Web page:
Habitual use is what causes addiction. In other words, using heroin time and time again is what leads to addiction. The first of the signs of addiction to heroin  is craving. Obsessive or compulsive thinking about heroin, its use, or acquisition can point to addiction. Additionally, loss of control is a sign of addiction. Not being able to stop, or taking more heroin (more often) than planned can signal heroin. Further, tolerance can be a sign of addiction to heroin: the body needs a higher dose to feel initial effect and so people tend to increase their dose over time. Another critical point for developing addiction is when people take the drug repeatedly over a short period of time so as to remain euphoric.

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Who gets addicted to heroin?

In a report which provides an overview of heroin use in the United States, the NIH expresses concern about the increased number of people who have started to use heroin. According to this report, the number of initiates has been steadily rising since 2007, especially among young adults from 18 to 25 years old. Heroin use among the general population remains low. However, everyone can get addicted to heroin after regularly using it.

How to avoid heroin addiction?

The safest way to avoid heroin addiction is to simply avoid using heroin. If you do take heroin occasionally and think there is no way you could get addicted, you are mistaken. Do not underestimate its powerful addictive properties. Educate yourself about the negative consequences of heroin use and avoid socializing with people who use it.

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Questions about heroin dependency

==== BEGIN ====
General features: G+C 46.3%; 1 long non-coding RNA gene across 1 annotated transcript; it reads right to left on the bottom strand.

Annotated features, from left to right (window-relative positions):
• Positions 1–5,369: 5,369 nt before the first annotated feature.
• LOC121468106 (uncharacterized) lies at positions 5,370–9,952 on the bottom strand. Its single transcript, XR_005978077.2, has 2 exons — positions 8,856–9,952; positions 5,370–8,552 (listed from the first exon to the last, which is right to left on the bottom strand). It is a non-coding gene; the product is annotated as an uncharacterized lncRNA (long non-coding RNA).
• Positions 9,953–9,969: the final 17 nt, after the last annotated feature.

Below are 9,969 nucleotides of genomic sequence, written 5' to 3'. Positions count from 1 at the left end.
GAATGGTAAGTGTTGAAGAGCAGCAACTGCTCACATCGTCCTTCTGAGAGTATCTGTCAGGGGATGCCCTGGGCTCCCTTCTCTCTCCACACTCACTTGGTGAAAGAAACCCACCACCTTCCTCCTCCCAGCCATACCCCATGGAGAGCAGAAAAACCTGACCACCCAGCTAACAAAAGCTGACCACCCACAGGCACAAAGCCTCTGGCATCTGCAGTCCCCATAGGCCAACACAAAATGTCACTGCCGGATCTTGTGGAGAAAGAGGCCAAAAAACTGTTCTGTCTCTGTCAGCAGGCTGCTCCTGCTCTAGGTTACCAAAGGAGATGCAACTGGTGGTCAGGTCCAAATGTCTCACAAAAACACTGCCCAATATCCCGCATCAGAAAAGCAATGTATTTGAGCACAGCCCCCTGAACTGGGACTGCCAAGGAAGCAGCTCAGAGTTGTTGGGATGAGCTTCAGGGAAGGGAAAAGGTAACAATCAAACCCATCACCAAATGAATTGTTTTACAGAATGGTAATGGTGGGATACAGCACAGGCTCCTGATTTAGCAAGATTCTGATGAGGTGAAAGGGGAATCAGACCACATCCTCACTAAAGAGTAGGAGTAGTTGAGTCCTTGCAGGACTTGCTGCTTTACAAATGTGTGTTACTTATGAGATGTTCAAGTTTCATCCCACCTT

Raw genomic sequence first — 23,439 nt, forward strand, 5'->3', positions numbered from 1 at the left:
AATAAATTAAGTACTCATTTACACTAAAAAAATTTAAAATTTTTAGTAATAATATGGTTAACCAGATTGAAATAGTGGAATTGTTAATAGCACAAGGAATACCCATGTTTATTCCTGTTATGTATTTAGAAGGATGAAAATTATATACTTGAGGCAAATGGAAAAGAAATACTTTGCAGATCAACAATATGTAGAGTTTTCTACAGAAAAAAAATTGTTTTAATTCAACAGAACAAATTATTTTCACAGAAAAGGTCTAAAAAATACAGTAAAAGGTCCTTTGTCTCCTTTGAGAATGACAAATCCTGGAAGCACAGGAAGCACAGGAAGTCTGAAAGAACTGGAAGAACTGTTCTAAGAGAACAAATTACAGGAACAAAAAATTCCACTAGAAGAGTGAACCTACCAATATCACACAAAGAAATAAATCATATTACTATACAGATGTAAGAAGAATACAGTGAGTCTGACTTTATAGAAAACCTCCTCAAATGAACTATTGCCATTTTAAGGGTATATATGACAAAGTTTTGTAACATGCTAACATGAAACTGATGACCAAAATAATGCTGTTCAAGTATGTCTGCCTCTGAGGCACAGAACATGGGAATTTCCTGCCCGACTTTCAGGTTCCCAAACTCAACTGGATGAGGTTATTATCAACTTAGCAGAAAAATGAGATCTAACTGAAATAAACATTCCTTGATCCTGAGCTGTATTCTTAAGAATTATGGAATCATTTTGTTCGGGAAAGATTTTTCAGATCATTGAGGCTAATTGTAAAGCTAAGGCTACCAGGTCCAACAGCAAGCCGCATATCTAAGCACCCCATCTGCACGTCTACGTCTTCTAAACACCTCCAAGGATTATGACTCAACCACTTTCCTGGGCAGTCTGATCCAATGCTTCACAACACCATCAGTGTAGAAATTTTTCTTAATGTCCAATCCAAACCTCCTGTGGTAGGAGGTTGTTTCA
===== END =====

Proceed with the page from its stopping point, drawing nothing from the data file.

Please let us know if you have questions about heroin or its addictive properties. Or, if you have a personal experience, please feel free to share it with our other readers. We will try to respond to all legitimate queries, personally and promptly.

Reference Sources: NLM: ToxNet: HEROIN
NIH: Research reports on heroin
NIDA: Drug Facts: Heroin
NIH: News in Health
About the author
Lee Weber is a published author, medical writer, and woman in long-term recovery from addiction. Her latest book, The Definitive Guide to Addiction Interventions is set to reach university bookstores in early 2019.


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  1. Does the user become distant from his significant other? And what does she do about it? He doesn’t respond to the calls nor the text. Please help and give advice.

    1. Hi LST. That’s one of the behaviors. They’d be secretive, locked in their room, avoiding conversation or even eye-contact. Plus, if you ask anything about where they’ve been and what were they doing, you don’t get an answer or if you do-you can tell it’s a lie. You can sit down, open a conversation and stay calm and respectful throughout. Don’t be judgemental, it will only lead a person to shut you out. See if he’s aware of his problem, if he would like to do something about it. Then, you can support him during recovery. My advise would be to ask a professional psychologist or a counselor, situations like these are truly difficult and you can use someone who observes the situation from the side. I hope this helps. I wish you luck and persistence!